And then I see the first pasqueflowers, hyacinths and tulips of spring. Or watch the bees and butterflies drinking from lilacs, poppies and dahlias in summer. Or taste the serrano or habanero of autumn. Or photograph Christmas cacti all winter long.

Oh, yeah, THAT's why I'm willing to commit to this battle.

For life.

Not again!

8 comments :

  1. Blah, that has got to be a pain and awful in every way. Those suckers, bugs of any kind really, are hard as hell to get rid of.

    Did you ever try Diatomaceous Earth, I've read how some said it worked and as another alternative to raid and such.

    ReplyDelete
    Replies
    1. I had not heard of it until now; looked it up and found... get this, it occurs naturally in Colorado. !!!

      I've been using neem and a power made from chrystanthemums for the past couple of months now, and only a rare mealy bug every other week or so, so I may have gotten ahead of the game. Finally! (I wrote this post the week after Christmas.)

      Delete
  2. This gives me the willies. SO sorry to hear about your herbs and your clove tree.

    I have fought some pitched battles over the years with spider mites, managing to save my oldest rosemary bush, but have lost many other plants to the little buggers.

    Good luck!

    ReplyDelete
    Replies
    1. Thanks, Sue. The clove tree is okay, so far. The hoya had to take a walk. I've planted new spices now (and some are coming up!!!), and we found a baby hoya plant we think will match the one we had to so sadly part with.

      I've already had spider mites and aphids this year, and it's not even gardening season yet. Can't be a good sign.

      Delete
  3. Yea, I might have to start avoiding candy myself, after reading this story. Ugh! Thanks for the info on bug infestation. I learned a few things here today and really appreciate it.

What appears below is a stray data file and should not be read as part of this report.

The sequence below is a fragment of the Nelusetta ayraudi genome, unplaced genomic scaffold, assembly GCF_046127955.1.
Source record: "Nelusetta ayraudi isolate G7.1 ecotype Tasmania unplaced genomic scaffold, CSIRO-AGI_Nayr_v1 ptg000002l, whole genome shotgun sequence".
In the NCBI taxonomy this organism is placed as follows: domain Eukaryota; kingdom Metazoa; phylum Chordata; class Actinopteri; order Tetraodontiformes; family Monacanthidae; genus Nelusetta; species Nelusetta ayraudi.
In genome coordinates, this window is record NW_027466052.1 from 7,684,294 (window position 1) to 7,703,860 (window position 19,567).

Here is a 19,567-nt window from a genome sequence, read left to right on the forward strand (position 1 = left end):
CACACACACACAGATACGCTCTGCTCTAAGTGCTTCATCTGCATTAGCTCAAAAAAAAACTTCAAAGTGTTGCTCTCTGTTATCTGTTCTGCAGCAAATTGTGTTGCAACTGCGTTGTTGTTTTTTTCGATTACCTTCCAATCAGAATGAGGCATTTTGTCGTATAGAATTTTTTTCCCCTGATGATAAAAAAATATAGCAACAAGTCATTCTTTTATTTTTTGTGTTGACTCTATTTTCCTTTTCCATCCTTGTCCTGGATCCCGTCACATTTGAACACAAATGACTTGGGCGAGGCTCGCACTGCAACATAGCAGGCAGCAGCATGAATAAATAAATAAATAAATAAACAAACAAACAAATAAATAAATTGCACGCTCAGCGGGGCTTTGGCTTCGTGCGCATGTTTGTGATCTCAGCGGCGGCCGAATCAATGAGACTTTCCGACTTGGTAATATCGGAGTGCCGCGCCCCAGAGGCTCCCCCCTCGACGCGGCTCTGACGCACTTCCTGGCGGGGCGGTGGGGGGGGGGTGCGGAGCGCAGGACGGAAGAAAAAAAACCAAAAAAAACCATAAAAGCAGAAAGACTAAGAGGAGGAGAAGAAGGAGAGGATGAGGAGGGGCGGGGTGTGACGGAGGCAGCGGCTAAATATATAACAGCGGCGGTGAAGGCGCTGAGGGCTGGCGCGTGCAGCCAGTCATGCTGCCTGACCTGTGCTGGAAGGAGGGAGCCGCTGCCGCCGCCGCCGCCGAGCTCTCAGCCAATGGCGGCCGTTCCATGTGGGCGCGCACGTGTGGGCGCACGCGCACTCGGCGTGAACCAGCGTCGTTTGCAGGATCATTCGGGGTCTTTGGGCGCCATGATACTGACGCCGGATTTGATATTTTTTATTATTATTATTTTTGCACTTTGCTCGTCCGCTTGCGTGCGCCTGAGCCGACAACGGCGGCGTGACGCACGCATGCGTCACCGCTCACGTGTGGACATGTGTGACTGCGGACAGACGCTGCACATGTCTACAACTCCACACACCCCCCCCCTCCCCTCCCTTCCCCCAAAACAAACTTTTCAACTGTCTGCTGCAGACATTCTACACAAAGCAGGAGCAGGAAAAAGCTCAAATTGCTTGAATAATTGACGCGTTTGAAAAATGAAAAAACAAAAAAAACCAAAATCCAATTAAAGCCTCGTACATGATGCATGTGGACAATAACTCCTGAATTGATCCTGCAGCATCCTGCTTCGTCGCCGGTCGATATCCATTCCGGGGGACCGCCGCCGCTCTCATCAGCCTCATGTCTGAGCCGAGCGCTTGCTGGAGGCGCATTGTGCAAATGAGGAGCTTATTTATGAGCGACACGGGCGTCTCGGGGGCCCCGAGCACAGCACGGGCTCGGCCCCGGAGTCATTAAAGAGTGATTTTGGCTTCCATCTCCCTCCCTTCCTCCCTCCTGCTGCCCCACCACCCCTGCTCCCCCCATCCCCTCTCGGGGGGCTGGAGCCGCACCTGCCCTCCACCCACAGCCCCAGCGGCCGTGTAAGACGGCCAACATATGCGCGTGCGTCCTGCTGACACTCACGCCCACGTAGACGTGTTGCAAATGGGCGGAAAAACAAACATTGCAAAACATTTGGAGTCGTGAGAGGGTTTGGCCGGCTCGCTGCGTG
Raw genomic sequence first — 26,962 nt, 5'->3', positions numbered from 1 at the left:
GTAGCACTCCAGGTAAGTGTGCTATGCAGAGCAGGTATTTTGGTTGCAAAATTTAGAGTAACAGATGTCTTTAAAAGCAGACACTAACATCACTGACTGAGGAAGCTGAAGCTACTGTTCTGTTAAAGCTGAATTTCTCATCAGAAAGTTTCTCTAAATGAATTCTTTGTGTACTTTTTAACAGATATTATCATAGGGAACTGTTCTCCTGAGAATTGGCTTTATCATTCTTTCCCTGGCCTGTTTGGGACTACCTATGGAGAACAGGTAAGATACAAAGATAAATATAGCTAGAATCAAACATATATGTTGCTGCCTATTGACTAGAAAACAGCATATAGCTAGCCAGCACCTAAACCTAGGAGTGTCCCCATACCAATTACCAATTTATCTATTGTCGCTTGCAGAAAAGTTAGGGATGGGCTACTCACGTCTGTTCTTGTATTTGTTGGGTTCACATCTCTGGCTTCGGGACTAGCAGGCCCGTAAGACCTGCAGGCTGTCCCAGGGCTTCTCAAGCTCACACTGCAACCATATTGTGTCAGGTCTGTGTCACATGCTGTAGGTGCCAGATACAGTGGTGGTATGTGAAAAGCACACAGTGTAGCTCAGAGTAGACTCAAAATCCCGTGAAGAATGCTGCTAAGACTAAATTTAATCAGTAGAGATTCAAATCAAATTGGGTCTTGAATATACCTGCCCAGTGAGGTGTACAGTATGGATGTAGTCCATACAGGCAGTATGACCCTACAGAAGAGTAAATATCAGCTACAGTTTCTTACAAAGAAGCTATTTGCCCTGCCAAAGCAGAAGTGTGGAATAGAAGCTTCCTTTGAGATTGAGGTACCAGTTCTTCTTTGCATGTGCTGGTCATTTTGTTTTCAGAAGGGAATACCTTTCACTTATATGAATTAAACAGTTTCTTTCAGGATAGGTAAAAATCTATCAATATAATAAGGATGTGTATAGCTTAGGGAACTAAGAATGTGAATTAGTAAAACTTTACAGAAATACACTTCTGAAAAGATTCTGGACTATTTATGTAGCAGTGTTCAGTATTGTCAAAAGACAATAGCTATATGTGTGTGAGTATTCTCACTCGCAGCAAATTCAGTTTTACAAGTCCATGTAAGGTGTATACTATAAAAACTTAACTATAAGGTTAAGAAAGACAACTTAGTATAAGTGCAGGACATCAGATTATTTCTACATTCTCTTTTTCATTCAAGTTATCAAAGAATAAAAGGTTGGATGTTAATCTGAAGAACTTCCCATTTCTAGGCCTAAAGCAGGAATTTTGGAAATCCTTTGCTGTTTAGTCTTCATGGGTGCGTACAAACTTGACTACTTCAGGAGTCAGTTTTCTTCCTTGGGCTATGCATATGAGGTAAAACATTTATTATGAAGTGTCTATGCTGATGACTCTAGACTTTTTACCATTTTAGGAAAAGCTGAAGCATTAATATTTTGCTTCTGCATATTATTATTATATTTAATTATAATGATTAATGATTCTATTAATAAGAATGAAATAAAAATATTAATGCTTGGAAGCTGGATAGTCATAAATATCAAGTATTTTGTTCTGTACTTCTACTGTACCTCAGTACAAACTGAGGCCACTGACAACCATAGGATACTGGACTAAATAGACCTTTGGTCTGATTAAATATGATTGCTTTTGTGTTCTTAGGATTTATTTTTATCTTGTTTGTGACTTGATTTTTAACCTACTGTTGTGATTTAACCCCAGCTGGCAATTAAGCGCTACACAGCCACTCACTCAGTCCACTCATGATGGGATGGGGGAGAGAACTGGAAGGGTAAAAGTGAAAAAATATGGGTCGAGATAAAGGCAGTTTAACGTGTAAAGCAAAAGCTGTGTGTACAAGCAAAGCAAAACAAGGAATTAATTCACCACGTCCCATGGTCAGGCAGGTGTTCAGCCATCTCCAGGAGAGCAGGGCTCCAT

ReplyDelete
    Replies
    1. MJ, I would not be able to look at any food product bearing mealy bugs again!

      And hopefully the education will help me fight back. The mealies have certainly given me a heck of a battle in the last eight months!

      Delete
  4. ouch, what a disaster. I hope it is now hsitory. I had problem once in teh kitchen but not like that. But I had to throw away a lot of food. :(

    Re the cat. No, it is not mine. I met it on my walk yesterday. :)

    ReplyDelete
    Replies
    1. Monica, that cat probably would have found a new home with me. And not because it followed me home!

      The mealies have indeed been a disaster, but I think I'm finally beginning to get ahead of the game. I think I'm making strong progress. Fine only about one a week now...

      Delete


Dusty words lying under carpets,
seldom heard, well must you keep your secrets
locked inside, hidden deep from view?
You can talk to me... (Stevie Nicks)

All spam is promptly and cheerfully deleted without ever appearing in print.

I apologize for turning off anonymous posting for a while. Too much garbage coming through; hope to get anonymous comments turned back on after a short break. If you don't have a Google account and need to contact me, please use the email address in the sidebar. Thank you!

Related Posts with Thumbnails